Passy concludes with this explicit comparison between the two bees:

True, spelling is a gateway to understanding language, but what possible value is there to knowing how to spell “appoggiatura” (a musical embellishment) and “pococurante” (an indifferent person), to name two of the more recent winning words? By contrast, knowing about Cuba or Russia means knowing about Communism, the political ideology that has informed much of America’s foreign policy in the past half-century.

And yet the spelling bee continues to receive all the attention. Perhaps that’s because spelling is a tantalizingly easy concept to grasp. You either spell a word right or you don’t. The answers are all in the dictionary.

Geography, on the other hand, asks more. But it offers more in return: to know the world is to know how to make it a better place, from a path to peace in war-torn regions to a promise to conserve our planet’s natural resources.

I don’t know if I buy that all participants at every level can get out of the Geography Bee what the author is claiming is possible, but I guess there is something compelling about this vision for the importance of a Bee about something a bit more socially, culturally, and politically relevant than just spelling words.

The author’s point, though, aligns itself with a column in today’s New York Times by Emily Stagg, a three time finalist in the Spelling Bee. In her column, she argues for adding for other aspects to the Spelling competition. In her words, the Spelling Bee no longer emphasizes the right “real world skills.” An alternative, she proposes, is a “Definitions Bee.”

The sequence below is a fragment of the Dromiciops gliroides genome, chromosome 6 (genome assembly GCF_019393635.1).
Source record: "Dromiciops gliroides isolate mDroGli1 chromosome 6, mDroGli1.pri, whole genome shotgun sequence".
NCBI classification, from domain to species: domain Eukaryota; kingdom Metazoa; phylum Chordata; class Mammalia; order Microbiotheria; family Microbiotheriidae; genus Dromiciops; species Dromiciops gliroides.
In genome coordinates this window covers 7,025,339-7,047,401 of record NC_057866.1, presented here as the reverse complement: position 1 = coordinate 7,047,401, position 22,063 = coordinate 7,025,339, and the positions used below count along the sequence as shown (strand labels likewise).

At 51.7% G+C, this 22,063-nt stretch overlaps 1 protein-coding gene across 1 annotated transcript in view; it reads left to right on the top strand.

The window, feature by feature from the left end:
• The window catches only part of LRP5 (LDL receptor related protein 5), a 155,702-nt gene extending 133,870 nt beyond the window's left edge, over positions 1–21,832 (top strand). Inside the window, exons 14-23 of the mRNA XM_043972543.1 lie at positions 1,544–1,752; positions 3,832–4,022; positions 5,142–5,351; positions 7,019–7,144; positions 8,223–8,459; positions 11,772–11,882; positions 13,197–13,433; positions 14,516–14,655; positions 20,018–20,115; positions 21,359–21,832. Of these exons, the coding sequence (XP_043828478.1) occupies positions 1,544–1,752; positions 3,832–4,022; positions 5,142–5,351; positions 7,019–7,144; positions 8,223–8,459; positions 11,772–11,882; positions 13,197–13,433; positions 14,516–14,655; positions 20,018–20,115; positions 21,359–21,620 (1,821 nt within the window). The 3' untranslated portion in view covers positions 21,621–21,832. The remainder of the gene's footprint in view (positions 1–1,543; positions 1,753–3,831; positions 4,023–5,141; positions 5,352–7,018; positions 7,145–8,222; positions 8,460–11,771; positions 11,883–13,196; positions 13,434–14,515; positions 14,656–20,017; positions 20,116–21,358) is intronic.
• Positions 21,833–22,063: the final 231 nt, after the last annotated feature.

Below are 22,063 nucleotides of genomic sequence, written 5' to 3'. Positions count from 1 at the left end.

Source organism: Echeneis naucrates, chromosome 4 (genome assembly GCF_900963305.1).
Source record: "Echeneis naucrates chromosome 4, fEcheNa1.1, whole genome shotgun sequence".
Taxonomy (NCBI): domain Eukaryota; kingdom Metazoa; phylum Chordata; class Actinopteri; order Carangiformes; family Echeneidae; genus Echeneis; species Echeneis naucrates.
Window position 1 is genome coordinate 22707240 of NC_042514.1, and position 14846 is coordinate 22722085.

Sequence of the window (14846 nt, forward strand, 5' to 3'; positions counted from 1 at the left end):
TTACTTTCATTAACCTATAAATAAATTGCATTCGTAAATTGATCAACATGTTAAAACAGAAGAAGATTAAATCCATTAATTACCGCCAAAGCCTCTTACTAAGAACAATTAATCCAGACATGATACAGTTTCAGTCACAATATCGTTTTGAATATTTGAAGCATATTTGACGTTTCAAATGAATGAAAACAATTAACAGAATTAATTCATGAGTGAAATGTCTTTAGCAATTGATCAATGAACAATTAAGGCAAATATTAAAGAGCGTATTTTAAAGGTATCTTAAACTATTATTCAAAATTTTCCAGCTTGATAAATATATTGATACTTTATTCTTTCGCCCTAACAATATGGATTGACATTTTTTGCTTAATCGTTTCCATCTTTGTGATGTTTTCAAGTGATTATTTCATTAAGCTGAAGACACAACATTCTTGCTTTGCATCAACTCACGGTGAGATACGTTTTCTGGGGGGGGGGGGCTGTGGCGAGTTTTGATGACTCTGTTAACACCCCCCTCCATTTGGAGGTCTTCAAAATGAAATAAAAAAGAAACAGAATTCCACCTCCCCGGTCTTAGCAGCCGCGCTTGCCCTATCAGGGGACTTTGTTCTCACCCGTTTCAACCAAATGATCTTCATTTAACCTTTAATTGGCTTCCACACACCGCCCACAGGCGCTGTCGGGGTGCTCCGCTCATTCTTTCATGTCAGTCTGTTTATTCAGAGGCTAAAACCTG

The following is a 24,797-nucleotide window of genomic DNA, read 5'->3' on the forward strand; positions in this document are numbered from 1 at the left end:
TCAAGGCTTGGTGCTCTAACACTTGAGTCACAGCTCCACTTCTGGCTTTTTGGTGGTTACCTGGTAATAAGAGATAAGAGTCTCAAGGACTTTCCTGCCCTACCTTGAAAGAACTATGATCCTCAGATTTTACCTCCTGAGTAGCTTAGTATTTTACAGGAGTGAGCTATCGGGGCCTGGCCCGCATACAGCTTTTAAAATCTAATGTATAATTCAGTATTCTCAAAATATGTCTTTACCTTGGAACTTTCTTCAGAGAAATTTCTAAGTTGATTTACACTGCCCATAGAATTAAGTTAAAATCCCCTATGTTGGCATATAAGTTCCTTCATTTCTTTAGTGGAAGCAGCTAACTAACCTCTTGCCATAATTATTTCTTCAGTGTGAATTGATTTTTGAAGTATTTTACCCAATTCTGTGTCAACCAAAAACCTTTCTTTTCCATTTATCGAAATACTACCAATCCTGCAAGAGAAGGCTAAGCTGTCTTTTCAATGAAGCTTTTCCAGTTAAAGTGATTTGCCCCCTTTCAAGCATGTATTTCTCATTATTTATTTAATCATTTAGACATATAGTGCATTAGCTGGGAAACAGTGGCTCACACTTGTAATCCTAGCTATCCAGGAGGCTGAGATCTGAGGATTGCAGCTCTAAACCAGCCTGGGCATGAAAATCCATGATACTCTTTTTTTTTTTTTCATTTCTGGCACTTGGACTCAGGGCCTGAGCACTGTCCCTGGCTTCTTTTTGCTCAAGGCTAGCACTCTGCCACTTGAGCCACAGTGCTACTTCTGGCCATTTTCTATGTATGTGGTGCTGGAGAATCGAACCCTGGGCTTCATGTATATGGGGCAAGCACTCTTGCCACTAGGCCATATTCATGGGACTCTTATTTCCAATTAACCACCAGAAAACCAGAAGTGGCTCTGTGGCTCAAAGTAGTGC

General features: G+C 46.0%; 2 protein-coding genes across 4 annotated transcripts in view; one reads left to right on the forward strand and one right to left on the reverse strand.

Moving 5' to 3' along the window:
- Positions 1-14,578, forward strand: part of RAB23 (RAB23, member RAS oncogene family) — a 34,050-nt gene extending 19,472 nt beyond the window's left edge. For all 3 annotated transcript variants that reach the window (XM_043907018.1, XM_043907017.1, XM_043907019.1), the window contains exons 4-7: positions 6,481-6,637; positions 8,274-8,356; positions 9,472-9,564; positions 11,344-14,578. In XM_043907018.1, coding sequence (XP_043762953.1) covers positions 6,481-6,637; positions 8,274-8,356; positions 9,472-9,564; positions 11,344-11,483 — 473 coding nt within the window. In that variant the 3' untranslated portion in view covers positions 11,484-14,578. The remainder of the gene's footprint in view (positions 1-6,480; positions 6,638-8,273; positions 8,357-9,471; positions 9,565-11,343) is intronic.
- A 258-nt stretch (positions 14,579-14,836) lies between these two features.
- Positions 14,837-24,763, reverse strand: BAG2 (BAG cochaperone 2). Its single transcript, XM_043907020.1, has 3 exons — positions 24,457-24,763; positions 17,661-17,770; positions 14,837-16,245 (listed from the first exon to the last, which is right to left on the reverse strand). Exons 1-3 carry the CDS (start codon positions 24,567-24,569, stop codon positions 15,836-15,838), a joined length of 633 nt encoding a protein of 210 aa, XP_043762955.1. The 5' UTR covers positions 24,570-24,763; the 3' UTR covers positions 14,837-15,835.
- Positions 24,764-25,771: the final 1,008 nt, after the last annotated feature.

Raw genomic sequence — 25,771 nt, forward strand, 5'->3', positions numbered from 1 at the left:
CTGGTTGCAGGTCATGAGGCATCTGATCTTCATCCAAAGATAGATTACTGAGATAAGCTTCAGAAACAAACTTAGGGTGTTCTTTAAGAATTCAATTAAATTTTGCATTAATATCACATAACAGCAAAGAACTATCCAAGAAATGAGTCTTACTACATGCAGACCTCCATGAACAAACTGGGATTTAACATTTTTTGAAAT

I am also not sure I agree that the Spelling Bee is more popular simply because it’s “easier to grasp.” Rather, I am guessing that it has to do with the fact that ESPN started making a big deal about it in the early 1990s, just as the National Geography Bee was getting underway, and that the Spelling Bee has been going on for a long time (78 years). Anyone who went to school in this country participated at some level (perhaps just in their home room).

Two days after I read the column about the Geography Bee, I happened to catch the last round on PBS (Alex Trebek of Jeopardy was the host). I was amazed by range of questions. I only knew a couple of the questions that I saw asked. I liked the fact that participants could miss once and still have a shot at winning. I was also intrigued that the handful of participants I saw competing at the end were all of south-asian descent, probably first generation Americans if not immigrants themselves. By the time I saw the top finishers awarded their scholarship checks, I was all ready to sing the praises of the Geography Bee as vociferously as the author of that column.

But, then I read the following from a letter to the New York Times:

I agree with Mr. Passy that the National Geographic Geography Bee beats a spelling bee any day and that we need more global learning.

But the Geography Bee is not the way to do it. As a former teacher who administered the bee for four years, I would vote to abolish it completely.

First, the learning Mr. Passy highlights should be part of real history curriculums, not outside preparation for a one-day event. Second, recognizing Kola Peninsula in Russia actually says nothing about a student’s ability to recognize Stalinism or the Soviet invasion of Afghanistan.